• Identify each image restoration strategy used in the arguments section of the manuscript. Do this by inserting IN RED the name of each strategy used in brackets immediately following the text representing that strategy. (This is so I can see that you understand what strategies you are using.)


  • Identify transitions between divisions and between main points.


  • Identify all supporting material and source citations.



COVER PAGE: Create a cover page(s) to be included with the manuscript that includes the following information:


  1. Your name.
  2. The name of the organization you are representing.
  3. A concise single sentence statement identifying the crisis situation.
  4. The approximate date of the crisis itself and what strategies the organization used in response to the crisis. Why were these strategies not helpful/effective? You could also discuss who was the first member of the organization to respond to the crisis and if this person was the most appropriate representative.
  5. The hypothetical date the crisis briefing would ideally have taken place. Be sure the evidence you cite would have been available at the time of the hypothetical briefing date.
  6. A thorough paragraph that clearly explains what strategies you will use that will be different from what the organization used. You also want to justify what you consider to be the one most important image restoration strategy used in the briefing.


Note: Do not choose a hypothetical briefing date that is too close to the actual crisis situation. You will need to give yourself some “distance” from the event so that it will be possible to locate and include various written sources as supporting material (see below). Responses immediately following crisis events are almost always limited to unsupported and unverified speculation. However, don’t pick a date that is too far removed from the crisis. If you take too long to respond, it will seem like you don’t care about the crisis or its victims.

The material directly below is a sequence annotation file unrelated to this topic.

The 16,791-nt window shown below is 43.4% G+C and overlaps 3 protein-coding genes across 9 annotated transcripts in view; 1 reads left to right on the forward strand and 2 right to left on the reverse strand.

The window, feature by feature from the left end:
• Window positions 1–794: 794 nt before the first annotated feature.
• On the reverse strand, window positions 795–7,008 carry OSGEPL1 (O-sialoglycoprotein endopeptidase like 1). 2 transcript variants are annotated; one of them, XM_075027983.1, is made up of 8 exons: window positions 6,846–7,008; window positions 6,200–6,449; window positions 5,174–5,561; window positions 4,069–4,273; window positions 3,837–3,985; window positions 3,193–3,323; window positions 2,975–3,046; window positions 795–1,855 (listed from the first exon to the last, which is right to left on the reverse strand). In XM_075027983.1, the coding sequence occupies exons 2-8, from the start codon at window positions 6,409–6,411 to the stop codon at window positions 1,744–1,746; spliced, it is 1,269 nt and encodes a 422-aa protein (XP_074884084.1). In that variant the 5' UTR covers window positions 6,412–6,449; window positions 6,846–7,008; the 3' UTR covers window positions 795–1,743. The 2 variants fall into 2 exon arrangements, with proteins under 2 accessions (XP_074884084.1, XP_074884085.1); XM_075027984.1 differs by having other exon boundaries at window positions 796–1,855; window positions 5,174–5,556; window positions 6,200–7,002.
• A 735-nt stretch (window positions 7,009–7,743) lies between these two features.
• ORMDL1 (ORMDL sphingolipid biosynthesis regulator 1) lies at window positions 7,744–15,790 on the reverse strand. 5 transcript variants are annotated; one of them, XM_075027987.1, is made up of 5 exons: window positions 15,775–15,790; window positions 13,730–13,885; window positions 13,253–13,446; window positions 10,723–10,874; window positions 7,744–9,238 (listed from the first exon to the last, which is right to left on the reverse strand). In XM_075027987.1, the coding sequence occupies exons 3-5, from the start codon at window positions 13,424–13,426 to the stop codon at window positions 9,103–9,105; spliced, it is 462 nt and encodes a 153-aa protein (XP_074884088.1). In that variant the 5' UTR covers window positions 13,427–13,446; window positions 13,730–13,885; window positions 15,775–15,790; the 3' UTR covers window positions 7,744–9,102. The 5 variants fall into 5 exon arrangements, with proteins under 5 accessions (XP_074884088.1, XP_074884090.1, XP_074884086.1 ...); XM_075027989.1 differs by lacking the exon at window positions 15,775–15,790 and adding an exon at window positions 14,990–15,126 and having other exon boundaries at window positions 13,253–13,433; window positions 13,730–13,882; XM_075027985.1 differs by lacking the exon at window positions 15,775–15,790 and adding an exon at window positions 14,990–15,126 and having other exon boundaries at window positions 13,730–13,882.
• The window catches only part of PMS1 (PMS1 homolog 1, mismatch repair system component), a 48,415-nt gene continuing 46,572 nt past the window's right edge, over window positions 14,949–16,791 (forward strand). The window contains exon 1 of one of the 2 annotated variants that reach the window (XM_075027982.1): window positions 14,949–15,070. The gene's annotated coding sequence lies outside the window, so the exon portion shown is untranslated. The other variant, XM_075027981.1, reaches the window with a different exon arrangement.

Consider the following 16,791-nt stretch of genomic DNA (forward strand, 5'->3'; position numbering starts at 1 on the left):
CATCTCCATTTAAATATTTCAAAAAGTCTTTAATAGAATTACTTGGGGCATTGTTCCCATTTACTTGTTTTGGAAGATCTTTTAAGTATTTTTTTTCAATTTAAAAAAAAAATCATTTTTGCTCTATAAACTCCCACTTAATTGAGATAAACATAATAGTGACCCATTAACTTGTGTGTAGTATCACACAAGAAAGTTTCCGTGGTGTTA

SUPPORTING MATERIAL: Use a good deal of supporting material (statistics, testimonies, examples) throughout your speech to clarify, defend, and validate your points. This support must come from a minimum of three highly credible independent sources. You will likely rely on reputable news outlets. Information originating from your own organization (comments from members of your organization, information on your organizational web site, etc.) does not count as independent support. Sources of support material must be clearly and thoroughly cited orally for your audience in the speech. Prepare a separate reference page of support sources (only those sources specifically cited in the speech) using MLA style format, and include it with your manuscript.


PRESENTATIONAL STYLE: Deliver the briefing using a manuscript style of presentation. Though a manuscript style, to some degree, suggests “reading” the speech, a simple reading of the manuscript will not be considered acceptable delivery quality. Good manuscript speakers “know” their material well, establish sustained eye contact, incorporate gestures, and develop a natural sounding vocal quality.


We are assuming this is a presentation to a media audience (including television media). In such cases, the “target” audience is made up of media and media viewers.